When choosing clothing for children, it is important to consider it from many angles.
1. How does it affect their physiological functions, such as respiratory system, circulatory system and digestive system?
Make sure the clothing is not too tight around the waist and does not pinch them around the arm and leg hole. Babies grow fast, they can be a different size from one day to the next, so have several pant sizes ready. When diapering, do not fasten it so tightly around the baby’s waist that it blocks the belt channel, as mentioned in Chinese medicine. Let the qi flow.
2. How does it affect the way they move – does a particular piece of clothing make moving possible?
This point is critical. Never EVER put your baby/toddler in jeans or jean jackets. The material is so stiff it makes it impossible for children to move in them.
100% cotton onesies are the best for babies over 2-3 months. Unless they are going out for a special occasion, I recommend you put your baby in a 100% cotton onesie 95% of the time, especially when they are learning to crawl and pull up.
3. What is the climate – do we need to protect their skin from the heat, cold or insects?
I’ve seen many mothers from Asia bundle up their babies in so many layers the poor little thing cannot move at all!
4. What kind of fiber will we choose? Is it soft? Does it have uncomfortable seams?
Animal fibers, like wool, down and silk, are very warm for young children but much more difficult to care for than vegetable fiber. It is recommended that all clothing that touches the skin be made of vegetable fibers. They require a little extra care because of shrinkage issues but they are very soft, natural and breathable next to a baby’s skin. If you are so inclined, green cotton that hasn’t been treated is also available. Technological fibers (rayon, polyester, nylon, fleece, acrylic) are very easy to care for – just throw them in the washing machine. But they do not breathe and it is difficult to get odor and stain out of them. For years, parents dressed their children in polyester because it is so easy to care for, but now we know that technological fibers are not good for children. If money is a concern, a good balance would be dressing the child in clothes made of vegetable fibers if the clothing will touch the child’s skin whereas outerwear can be made of technological fiber.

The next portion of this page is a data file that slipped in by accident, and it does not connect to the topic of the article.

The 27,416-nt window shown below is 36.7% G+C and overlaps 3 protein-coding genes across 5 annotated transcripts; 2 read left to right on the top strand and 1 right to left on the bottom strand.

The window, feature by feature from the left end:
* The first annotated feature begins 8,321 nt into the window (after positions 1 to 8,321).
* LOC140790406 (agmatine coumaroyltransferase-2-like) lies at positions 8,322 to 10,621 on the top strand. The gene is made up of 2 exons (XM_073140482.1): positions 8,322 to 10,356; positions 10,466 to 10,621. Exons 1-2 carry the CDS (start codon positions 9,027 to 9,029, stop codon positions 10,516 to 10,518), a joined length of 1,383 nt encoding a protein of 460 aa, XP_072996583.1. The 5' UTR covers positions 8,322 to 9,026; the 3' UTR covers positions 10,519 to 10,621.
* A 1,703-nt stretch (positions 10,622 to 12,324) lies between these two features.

5. What color?
Many clothes are dyed with bad stuff, so newborns, especially, should be dressed in white or light colors.
6. What style?
For example, when buying onesies, does it fit the trunk of the baby? Babies with long trunks or short trunks have different needs.
Brooke wears 18-24 month old clothes now (she is 8 months old). The arm hole and leg hole are all a bit big on her, the length of the trunk is just right, so we dress her so this way to ensure she is comfortable all around.
7. How many pieces should I have for each age?
To be discussed later, but with twins, the answer is A LOT.
8. Is it easy to care for?
Ask yourself, will it shrink? Are the buttons well-fastened or will it fall off?
Remember, do not wash baby clothes with adult clothes. Wash them in separate loads. If you are using cloth diapers, wash them separately from baby’s clothes. I recommend using a baby detergent, like Drelft, or any detergent that is free of fragrance, dyes, etc. (Seventh Generation, All for sensitive skin)
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